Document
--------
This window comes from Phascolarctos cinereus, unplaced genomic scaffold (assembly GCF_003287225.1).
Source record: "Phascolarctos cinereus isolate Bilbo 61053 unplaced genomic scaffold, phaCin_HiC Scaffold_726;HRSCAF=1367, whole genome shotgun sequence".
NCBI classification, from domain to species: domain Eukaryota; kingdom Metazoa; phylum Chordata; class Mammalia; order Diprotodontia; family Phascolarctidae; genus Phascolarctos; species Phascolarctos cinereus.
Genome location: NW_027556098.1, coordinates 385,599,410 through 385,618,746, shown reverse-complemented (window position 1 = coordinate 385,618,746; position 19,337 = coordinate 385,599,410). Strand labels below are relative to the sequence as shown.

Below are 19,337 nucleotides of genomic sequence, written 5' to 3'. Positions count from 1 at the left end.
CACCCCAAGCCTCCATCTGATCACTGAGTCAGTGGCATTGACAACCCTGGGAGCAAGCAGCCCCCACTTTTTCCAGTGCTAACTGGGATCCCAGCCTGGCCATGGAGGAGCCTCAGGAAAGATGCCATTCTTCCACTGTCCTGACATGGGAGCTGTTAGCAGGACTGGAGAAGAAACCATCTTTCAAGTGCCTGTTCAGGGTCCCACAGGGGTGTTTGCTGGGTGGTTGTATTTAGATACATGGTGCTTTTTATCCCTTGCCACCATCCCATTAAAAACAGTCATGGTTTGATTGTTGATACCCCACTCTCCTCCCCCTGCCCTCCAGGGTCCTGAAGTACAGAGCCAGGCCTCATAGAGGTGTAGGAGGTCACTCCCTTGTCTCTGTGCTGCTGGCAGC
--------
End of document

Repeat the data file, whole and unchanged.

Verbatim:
This window comes from Phascolarctos cinereus, unplaced genomic scaffold (assembly GCF_003287225.1).
Source record: "Phascolarctos cinereus isolate Bilbo 61053 unplaced genomic scaffold, phaCin_HiC Scaffold_726;HRSCAF=1367, whole genome shotgun sequence".
NCBI classification, from domain to species: domain Eukaryota; kingdom Metazoa; phylum Chordata; class Mammalia; order Diprotodontia; family Phascolarctidae; genus Phascolarctos; species Phascolarctos cinereus.
Genome location: NW_027556098.1, coordinates 385,599,410 through 385,618,746, shown reverse-complemented (window position 1 = coordinate 385,618,746; position 19,337 = coordinate 385,599,410). Strand labels below are relative to the sequence as shown.

Below are 19,337 nucleotides of genomic sequence, written 5' to 3'. Positions count from 1 at the left end.
CACCCCAAGCCTCCATCTGATCACTGAGTCAGTGGCATTGACAACCCTGGGAGCAAGCAGCCCCCACTTTTTCCAGTGCTAACTGGGATCCCAGCCTGGCCATGGAGGAGCCTCAGGAAAGATGCCATTCTTCCACTGTCCTGACATGGGAGCTGTTAGCAGGACTGGAGAAGAAACCATCTTTCAAGTGCCTGTTCAGGGTCCCACAGGGGTGTTTGCTGGGTGGTTGTATTTAGATACATGGTGCTTTTTATCCCTTGCCACCATCCCATTAAAAACAGTCATGGTTTGATTGTTGATACCCCACTCTCCTCCCCCTGCCCTCCAGGGTCCTGAAGTACAGAGCCAGGCCTCATAGAGGTGTAGGAGGTCACTCCCTTGTCTCTGTGCTGCTGGCAGC